The cannabis plant contains more than 100 different cannabinoids. Yet when it comes to the uses and benefits of cannabis, almost all the discussion centers on just two of them, CBD and THC.
We all know the basic story. CBD is the non-psychotropic cannabinoid that is found in the you can buy in a whole range of alternative health stores. It has a range of claimed benefits, from relieving stress to easing inflammation to treating skin conditions. THC, on the other hand, is the cannabinoid that gets you high and is found in weed, edibles and so on.
However, the truth is a little more complicated than that. Whatever your reason for using cannabis, recreational or medicinal, and whether you are growing plants from marijuana seeds or buying it over the counter, it is important to understand the benefits of CBD and THC, both individually and in combination.
CBD and its benefits
Cannabidiol is one of the primary cannabinoids in the cannabis plant. It is found in both medical cannabis and industrial hemp. However, while some cannabinoids are present in other plants, CBD is only found in cannabis. CBD and THC both interact with receptors in the endocannabinoid system, a complex network of neurotransmitters that impact various bodily processes including, but not limited to, pain, mood, sleep, appetite and memory.
Specifically, CBD interacts with receptors in a way that is still not fully understood to trigger certain reactions. These include relieving anxiety, better focus, analgesic effects, reducing inflammation and more. The fact that it does so without any psychotropic effects, meaning it will not get you “high” makes CBD ideal for therapeutic use.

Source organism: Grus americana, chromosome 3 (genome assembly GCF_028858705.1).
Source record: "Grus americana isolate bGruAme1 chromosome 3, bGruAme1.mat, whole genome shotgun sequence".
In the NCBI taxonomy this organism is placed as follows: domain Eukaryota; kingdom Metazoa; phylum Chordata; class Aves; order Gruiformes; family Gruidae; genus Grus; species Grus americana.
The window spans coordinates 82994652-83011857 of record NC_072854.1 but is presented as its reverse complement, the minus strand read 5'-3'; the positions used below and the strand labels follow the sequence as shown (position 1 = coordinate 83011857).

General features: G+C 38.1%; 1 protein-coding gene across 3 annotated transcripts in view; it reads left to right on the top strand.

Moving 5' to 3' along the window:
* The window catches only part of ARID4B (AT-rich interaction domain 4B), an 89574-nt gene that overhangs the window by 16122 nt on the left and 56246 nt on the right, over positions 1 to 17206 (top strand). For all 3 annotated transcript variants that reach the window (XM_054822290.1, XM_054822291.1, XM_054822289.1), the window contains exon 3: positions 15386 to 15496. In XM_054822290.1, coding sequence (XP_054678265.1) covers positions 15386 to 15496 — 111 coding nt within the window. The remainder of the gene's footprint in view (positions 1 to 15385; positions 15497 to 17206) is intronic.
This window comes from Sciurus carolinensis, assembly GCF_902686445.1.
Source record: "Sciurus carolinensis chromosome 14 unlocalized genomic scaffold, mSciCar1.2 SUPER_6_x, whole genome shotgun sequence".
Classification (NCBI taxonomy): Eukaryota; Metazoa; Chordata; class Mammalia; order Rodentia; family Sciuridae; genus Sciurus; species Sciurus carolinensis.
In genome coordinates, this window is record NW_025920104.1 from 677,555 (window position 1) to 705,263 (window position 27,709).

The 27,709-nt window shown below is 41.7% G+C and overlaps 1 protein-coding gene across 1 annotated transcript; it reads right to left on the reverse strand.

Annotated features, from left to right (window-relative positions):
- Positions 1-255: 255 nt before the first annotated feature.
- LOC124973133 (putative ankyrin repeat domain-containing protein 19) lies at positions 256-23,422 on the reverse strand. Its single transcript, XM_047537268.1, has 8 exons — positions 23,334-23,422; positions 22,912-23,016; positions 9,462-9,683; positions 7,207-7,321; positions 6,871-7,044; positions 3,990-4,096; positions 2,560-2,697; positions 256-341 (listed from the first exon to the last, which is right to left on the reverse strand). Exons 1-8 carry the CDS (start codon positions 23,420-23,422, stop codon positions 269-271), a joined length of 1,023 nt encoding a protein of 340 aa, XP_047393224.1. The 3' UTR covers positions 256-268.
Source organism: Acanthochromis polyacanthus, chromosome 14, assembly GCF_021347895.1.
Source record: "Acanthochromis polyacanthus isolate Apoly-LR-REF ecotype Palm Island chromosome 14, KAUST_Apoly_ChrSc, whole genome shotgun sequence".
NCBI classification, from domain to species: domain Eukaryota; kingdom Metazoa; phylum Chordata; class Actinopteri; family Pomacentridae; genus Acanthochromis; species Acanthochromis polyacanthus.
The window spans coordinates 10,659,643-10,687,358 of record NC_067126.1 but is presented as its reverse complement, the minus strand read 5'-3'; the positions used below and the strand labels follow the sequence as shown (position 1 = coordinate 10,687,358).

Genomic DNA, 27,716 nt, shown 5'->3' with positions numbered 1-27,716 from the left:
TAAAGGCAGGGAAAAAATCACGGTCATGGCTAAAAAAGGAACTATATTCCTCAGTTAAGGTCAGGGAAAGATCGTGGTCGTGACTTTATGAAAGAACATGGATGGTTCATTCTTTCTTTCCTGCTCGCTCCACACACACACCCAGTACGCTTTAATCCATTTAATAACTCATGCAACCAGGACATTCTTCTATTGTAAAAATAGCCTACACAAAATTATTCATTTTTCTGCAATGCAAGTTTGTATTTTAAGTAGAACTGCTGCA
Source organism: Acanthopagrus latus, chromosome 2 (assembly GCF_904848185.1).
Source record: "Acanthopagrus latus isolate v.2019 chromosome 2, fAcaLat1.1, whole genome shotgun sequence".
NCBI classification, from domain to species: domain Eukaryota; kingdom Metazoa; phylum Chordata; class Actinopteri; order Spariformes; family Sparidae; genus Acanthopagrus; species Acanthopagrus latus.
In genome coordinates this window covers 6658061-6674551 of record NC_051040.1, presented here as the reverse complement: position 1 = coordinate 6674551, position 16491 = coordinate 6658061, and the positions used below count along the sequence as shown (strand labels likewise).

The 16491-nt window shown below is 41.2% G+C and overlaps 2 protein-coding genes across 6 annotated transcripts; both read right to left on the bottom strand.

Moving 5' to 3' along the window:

It is important to remember that medical research is still ongoing into CBD’s health-giving properties, and most evidence at present is purely anecdotal. However, that does not make it any less compelling, and thousands have reported that CBD has helped with a wide range of medical conditions. These include chronic pain, arthritis, epilepsy, skin conditions, Parkinson’s Disease, IBS, heart disease and others.
Medical uses for THC
THC is not just a recreational cannabinoid for pot heads and stoners. It also has important medical properties, and these are often overlooked due to the psychotropic effects. THC actually has exactly the same chemical formula as CBD, but with the atoms taking a different structure. These are known as isomers; if you remember your high school chemistry, CBD and THC can be compared with diamond and graphite, which are two different isomers of carbon.
This isomerism is what creates the difference between the two cannabinoids, and it gives THC its psychotropic properties. However, THC also interacts with the endocannabinoid system in fundamentally the same way as CBD, and can deliver very similar medical benefits.
Its strong interaction with specific neurotransmitters suggests that it is more effective than CBD in helping alleviate the symptoms of some serious conditions. Benefits have been reported by those being treated for HIV/Aids, multiple sclerosis, spinal injuries and digestive conditions. It has also been used to remarkable effect to relieve the symptoms of chemotherapy in cancer patients.
Again, it is important to keep in mind that many of these reported benefits are anecdotal, and formal research is still ongoing. However, both patients and medical practitioners are sitting up and taking notice of the dramatic benefits that THC can apparently deliver.
The entourage effect
If you buy a bottle of CBD oil online or in your local health store, you will notice that it actually contains a wide variety of cannabinoids, not just CBD on its own. This is not by accident. The entourage effect is a real-world example of the old saying that the whole can sometimes be greater than the sum of its parts. In other words, cannabinoids deliver the optimum benefit when they are used in combination.
So how does this work specifically with CBD and THC? The answer to that is not entirely clear, as this area is at the cutting edge of cannabinoid research. However, studies conducted so far have identified certain conditions that seem to derive optimum benefit from a combination of CBD, THC and certain other terpenes. For example, research published by the British Journal of Pharmacology suggested that the right blend could benefit pain, anxiety, epilepsy, fungal infections and even some forms of cancer.
In addition, there is the consideration that CBD can reduce the psychotropic side effects of CBD. After all, not everyone wants their medicine to leave them in a state of couch lock and giggling uncontrollably.